Capitol Hill's Historic Congressional Cemetery (HCC) is home to two notable types of temporary visitors who became permanent residents of Washington: members of Congress who died during office and Native Americans who died negotiating treaties or lobbying the government. Although far from their homeland, figures such as Pushmataha and Peter Pitchlynn (both Choctaw) and almost three dozen other emissaries have been welcomed -- in death -- into the Capitol Hill community. During this illustrated lecture delivered on Monday, May 21, 2018, at the Hill Center, William diGiacomantonio discussed the multi-layered significance of this relationship: from the national arena (diplomatic relations), to the community (the funeral ceremonies that marked Indian interments on the Hill), down to the personal and intimate patches of real estate where these individuals remain our permanent neighbors. One of the highlights of the lecture was a series of contemporary portraits of the Indians by various artists that captured the dignity of the subjects.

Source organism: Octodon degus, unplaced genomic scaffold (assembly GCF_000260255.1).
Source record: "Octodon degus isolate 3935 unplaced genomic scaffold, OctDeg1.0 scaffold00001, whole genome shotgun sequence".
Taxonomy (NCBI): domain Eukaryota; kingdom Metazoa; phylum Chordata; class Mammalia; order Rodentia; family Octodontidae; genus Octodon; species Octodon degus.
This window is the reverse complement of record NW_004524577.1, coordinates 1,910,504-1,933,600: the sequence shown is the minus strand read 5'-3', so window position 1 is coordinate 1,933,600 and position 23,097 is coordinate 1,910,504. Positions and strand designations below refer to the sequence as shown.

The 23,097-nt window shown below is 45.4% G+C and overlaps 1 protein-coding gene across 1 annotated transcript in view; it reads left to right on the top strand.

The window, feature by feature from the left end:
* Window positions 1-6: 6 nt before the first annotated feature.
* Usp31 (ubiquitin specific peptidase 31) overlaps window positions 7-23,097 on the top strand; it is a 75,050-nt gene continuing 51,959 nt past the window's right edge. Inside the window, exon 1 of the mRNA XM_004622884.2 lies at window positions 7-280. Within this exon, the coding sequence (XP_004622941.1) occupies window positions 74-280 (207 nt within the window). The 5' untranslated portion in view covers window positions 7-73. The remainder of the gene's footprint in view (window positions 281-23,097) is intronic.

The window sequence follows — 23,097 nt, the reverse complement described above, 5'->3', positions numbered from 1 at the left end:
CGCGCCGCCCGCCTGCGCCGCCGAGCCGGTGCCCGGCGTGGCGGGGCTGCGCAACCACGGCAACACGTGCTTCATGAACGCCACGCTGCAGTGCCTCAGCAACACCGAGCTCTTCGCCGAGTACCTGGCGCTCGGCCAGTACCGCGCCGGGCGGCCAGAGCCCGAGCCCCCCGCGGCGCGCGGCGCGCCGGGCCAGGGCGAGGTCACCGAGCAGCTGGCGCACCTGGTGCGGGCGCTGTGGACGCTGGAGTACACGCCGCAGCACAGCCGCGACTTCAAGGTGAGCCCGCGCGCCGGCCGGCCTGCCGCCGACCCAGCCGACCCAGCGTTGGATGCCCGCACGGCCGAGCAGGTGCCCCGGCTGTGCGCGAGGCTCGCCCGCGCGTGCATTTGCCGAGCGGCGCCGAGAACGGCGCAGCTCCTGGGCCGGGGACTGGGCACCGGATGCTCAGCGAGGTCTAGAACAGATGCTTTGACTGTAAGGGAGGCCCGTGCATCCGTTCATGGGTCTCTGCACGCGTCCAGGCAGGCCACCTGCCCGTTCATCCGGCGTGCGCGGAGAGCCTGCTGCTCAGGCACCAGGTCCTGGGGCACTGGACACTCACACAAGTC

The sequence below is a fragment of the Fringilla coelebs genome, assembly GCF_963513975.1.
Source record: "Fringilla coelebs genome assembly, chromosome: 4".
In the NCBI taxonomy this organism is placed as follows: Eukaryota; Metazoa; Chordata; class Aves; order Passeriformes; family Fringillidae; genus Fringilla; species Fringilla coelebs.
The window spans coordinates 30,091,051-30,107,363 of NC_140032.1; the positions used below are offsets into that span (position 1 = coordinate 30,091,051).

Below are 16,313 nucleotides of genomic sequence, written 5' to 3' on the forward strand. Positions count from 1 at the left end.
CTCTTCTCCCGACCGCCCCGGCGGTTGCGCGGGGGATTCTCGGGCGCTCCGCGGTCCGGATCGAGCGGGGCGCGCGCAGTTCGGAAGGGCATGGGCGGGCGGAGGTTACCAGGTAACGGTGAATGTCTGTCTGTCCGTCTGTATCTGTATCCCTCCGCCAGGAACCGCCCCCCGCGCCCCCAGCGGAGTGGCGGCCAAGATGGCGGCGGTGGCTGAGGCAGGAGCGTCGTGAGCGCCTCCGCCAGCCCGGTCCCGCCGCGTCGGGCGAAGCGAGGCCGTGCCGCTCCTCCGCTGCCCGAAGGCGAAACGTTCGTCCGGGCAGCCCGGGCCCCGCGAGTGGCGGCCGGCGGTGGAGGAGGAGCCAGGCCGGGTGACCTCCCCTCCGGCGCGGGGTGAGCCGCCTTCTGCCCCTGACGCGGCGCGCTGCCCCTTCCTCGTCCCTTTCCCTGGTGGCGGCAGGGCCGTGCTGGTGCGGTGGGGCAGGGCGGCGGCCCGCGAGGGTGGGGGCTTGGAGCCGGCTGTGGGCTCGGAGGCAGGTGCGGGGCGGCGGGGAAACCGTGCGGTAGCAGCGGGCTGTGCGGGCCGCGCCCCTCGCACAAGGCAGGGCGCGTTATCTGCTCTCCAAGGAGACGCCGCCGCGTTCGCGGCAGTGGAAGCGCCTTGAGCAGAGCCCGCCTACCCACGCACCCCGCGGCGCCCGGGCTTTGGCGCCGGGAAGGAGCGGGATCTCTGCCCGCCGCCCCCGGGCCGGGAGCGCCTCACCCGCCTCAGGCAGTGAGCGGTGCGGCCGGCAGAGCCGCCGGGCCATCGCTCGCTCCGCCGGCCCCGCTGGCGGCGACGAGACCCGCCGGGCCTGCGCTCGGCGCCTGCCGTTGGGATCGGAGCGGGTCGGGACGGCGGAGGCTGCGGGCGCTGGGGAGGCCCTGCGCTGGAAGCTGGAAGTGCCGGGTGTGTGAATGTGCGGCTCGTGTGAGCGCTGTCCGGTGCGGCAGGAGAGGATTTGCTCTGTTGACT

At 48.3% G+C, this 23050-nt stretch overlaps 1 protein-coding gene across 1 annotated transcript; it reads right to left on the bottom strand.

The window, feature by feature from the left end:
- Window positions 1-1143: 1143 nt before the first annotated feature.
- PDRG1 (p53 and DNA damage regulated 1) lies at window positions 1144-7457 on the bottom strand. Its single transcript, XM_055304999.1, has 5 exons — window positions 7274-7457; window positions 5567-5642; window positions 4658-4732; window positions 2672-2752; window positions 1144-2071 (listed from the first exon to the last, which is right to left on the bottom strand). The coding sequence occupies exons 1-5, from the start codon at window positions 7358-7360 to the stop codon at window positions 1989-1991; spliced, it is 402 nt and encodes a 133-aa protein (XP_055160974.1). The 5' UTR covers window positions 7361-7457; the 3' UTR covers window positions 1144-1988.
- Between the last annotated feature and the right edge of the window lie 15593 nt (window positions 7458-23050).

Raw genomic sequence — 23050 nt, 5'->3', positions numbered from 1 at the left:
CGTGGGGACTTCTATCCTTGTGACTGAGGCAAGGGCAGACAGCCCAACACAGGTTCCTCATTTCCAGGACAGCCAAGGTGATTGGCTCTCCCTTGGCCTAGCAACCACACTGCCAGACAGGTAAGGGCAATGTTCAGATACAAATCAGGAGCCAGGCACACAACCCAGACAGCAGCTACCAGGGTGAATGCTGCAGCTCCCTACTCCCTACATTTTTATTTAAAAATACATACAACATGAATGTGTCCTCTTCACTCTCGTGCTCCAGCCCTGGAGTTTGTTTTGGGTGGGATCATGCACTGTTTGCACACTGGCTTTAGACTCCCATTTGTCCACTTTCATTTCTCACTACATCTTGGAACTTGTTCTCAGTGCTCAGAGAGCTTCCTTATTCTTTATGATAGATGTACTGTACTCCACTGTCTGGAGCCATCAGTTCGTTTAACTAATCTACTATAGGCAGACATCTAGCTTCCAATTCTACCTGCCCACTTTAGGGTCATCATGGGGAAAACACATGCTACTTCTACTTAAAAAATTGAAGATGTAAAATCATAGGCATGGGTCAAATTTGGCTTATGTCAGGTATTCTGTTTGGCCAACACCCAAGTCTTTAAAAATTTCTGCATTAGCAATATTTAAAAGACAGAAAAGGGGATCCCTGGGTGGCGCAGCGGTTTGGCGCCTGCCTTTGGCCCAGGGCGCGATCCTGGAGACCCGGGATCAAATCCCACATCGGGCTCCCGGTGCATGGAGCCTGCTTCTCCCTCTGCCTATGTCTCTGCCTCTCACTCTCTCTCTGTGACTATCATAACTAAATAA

William (Chuck) diGiacomantonio, who first studied early Federal-Indian relations while researching the Creek Treaty of 1790 for The Documentary History of the First Federal Congress, is currently Chief Historian of the U.S. Capitol Historical Society and a long-time member of HCC's K-9 Corps.